The number of people with jobs in the UK just hit an all-time high
- The number of people in jobs in the United Kingdom reached a record high between March and May of this year, the Office for National Statistics confirmed on Tuesday.
- There were 32.4 million people in work during the period, according to the ONS.
- Unemployment also fell, with 12,000 people fewer out of work than in the previous period.
The number of people in employment in the UK rose to a fresh all-time high in the three months to May, according to the latest data from the Office for National Statistics (ONS), released on Tuesday.
32.4 million people were in work during the period, a highest since the current method of calculating the UK’s employment rate began in the early 1970s. It represents an employment rate of 75.7%.
“We’ve had yet another record employment rate, while the number of job vacancies is also a new record. From this, it’s clear that the labour market is still growing strongly,” Matt Hughes, a senior statistician at the ONS, said in a statement.
As employment rose, unemployment fell, with 12,000 fewer people out of work than in the previous period, the ONS said. The UK’s unemployment rate remained at just 4.2%.
There were also a record number of job vacancies, meaning that the number of Brits in employment could rise significantly in the near future. Employers reported 824,000 job vacancies for the period between April and June, the highest number since comparable records began in 2001.
Here’s the chart:
Despite the positive topline numbers, there was an unexpected rise in the number of people in the UK claiming benefits. The claimant count rose by 7,800 people in the data period.
Wage growth also moderated slightly, with the average UK earnings increasing by 2.7%, compared to 2.8% at the last data release in June. However, wages are still growing faster than inflation, meaning Brits are seeing real wage increases.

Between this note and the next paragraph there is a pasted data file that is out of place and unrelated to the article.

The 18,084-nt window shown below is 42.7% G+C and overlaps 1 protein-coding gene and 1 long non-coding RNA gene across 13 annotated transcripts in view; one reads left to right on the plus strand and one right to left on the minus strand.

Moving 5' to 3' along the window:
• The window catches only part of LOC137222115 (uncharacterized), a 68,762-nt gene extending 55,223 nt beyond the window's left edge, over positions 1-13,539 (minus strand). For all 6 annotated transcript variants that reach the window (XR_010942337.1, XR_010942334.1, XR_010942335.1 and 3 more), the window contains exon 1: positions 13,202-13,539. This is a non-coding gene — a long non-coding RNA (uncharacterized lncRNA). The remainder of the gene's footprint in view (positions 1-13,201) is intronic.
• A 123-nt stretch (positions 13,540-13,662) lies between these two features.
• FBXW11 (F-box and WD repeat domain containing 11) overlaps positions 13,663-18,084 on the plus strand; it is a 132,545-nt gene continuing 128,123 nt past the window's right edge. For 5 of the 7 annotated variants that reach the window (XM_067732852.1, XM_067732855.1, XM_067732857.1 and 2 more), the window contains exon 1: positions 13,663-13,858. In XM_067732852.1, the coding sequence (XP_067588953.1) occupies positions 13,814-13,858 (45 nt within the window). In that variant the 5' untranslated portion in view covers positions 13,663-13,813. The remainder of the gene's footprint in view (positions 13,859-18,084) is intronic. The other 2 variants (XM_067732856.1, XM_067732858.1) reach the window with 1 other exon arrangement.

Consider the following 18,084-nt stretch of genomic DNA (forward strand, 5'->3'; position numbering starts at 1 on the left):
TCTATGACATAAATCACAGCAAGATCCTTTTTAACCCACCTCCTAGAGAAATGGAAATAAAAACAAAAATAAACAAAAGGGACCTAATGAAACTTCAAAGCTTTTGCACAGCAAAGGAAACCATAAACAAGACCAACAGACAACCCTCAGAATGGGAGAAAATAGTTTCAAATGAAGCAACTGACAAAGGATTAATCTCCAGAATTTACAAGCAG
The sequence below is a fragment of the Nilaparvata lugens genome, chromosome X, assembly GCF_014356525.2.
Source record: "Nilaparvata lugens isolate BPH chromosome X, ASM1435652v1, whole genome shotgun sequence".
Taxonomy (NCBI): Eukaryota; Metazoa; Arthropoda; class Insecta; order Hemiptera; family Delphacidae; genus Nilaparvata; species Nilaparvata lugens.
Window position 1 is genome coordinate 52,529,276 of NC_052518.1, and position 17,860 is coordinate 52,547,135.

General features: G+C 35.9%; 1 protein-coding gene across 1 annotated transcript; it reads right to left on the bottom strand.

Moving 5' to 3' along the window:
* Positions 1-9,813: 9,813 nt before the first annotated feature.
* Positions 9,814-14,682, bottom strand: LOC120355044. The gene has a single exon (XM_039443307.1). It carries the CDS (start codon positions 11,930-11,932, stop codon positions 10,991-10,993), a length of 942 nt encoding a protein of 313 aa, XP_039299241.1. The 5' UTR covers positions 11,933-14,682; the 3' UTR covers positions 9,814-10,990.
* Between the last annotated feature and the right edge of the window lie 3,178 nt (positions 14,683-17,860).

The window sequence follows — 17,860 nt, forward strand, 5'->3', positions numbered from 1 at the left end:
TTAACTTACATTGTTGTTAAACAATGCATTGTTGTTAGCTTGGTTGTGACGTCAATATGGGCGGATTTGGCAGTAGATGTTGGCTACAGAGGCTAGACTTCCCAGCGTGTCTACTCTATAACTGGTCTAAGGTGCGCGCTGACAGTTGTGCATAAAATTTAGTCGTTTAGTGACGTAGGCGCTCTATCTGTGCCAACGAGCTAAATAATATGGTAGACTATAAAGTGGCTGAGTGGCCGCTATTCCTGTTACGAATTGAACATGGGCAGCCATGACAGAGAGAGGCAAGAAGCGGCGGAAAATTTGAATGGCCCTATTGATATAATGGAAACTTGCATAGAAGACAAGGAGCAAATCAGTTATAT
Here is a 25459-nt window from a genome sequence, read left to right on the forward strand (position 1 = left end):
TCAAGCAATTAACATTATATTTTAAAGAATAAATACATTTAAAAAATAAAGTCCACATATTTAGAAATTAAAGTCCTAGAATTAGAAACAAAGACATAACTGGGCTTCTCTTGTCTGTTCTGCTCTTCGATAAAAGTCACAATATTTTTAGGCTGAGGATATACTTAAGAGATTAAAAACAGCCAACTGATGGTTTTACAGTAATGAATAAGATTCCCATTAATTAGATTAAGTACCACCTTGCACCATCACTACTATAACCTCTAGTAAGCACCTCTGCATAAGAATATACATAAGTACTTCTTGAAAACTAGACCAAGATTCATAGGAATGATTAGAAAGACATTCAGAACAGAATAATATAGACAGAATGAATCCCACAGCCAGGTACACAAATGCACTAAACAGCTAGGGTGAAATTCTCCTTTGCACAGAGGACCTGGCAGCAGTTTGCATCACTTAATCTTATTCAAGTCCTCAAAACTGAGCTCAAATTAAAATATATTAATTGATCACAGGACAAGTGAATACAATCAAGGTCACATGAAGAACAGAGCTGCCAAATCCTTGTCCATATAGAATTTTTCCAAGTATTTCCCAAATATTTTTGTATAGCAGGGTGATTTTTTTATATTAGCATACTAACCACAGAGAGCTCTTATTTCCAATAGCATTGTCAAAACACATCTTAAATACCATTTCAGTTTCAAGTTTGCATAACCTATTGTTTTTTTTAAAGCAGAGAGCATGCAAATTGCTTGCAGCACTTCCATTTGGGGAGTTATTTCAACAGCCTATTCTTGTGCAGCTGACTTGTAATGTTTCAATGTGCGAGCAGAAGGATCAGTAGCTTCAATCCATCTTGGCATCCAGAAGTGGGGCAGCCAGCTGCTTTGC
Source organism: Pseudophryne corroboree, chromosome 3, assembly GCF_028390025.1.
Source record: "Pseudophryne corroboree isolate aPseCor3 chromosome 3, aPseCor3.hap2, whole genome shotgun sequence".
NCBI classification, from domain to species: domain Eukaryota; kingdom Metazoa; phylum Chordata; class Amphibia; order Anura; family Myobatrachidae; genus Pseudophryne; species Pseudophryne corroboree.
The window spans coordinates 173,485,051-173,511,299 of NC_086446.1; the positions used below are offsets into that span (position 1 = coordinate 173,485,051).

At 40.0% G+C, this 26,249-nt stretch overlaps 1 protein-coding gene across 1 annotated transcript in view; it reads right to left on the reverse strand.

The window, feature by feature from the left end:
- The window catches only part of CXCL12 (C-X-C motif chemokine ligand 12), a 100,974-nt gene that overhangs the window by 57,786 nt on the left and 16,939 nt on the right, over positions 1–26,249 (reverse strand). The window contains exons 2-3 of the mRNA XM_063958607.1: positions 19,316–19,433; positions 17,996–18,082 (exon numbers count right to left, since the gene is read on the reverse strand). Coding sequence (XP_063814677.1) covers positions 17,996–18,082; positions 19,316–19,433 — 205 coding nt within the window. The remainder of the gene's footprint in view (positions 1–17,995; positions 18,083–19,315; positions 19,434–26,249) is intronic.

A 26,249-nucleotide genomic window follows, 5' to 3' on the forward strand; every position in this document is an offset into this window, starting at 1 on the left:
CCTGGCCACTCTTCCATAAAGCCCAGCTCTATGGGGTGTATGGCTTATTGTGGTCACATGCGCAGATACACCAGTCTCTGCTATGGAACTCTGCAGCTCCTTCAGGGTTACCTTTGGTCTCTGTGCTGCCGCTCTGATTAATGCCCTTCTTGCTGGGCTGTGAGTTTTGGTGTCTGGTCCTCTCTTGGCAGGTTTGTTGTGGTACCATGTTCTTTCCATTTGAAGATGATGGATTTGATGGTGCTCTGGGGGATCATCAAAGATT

“Real earnings remain modestly up on the year, both including and excluding bonuses,” Hughes said in his statement.
Ben Brettell, a senior economist at Hargreaves Lansdown, said in an email shortly after the data was released: “All in all these numbers don’t alter the economic picture of anemic growth, a relatively tight labour market and under-control inflation.”
A Bank of England rate hike is coming
The data is the last jobs report before the Bank of England meets on August 2 to discuss raising interest rates for just the second time in a decade. Markets expect the central bank to do so.
Tuesday’s numbers are likely to have helped that cause, according to Andrew Wishart, a UK economist at Capital Economics.
“The final set of labour market figures before the Monetary Policy Committee’s August meeting will not deter the Committee from pressing ahead and raising interest rates,” he wrote in an email, pointing in particular to the reasonably steady wage growth.
“Leading indicators of pay suggest that it is on track to at least meet the Bank of England’s forecast for underlying wage growth of 2.75% y/y in Q4. As such, we continue to expect the MPC to vote to raise interest rates next month,” he said.
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